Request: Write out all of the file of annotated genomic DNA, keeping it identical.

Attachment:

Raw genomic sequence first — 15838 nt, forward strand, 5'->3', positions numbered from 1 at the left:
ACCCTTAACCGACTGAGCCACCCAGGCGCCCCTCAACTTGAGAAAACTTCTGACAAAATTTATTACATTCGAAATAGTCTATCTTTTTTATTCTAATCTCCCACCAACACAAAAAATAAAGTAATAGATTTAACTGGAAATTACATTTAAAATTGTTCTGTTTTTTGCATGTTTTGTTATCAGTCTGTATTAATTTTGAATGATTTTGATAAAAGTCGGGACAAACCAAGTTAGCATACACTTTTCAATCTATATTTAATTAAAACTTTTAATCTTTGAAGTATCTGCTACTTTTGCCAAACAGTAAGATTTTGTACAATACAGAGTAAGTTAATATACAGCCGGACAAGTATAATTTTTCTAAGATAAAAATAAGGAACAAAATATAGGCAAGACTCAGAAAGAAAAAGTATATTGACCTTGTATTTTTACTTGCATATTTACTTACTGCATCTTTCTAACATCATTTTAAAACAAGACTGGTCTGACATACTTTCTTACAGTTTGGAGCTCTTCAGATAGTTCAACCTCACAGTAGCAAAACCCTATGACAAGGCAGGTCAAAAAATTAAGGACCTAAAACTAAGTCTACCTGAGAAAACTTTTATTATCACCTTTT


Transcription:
Raw genomic sequence first — 15838 nt, forward strand, 5'->3', positions numbered from 1 at the left:
ACCCTTAACCGACTGAGCCACCCAGGCGCCCCTCAACTTGAGAAAACTTCTGACAAAATTTATTACATTCGAAATAGTCTATCTTTTTTATTCTAATCTCCCACCAACACAAAAAATAAAGTAATAGATTTAACTGGAAATTACATTTAAAATTGTTCTGTTTTTTGCATGTTTTGTTATCAGTCTGTATTAATTTTGAATGATTTTGATAAAAGTCGGGACAAACCAAGTTAGCATACACTTTTCAATCTATATTTAATTAAAACTTTTAATCTTTGAAGTATCTGCTACTTTTGCCAAACAGTAAGATTTTGTACAATACAGAGTAAGTTAATATACAGCCGGACAAGTATAATTTTTCTAAGATAAAAATAAGGAACAAAATATAGGCAAGACTCAGAAAGAAAAAGTATATTGACCTTGTATTTTTACTTGCATATTTACTTACTGCATCTTTCTAACATCATTTTAAAACAAGACTGGTCTGACATACTTTCTTACAGTTTGGAGCTCTTCAGATAGTTCAACCTCACAGTAGCAAAACCCTATGACAAGGCAGGTCAAAAAATTAAGGACCTAAAACTAAGTCTACCTGAGAAAACTTTTATTATCACCTTTT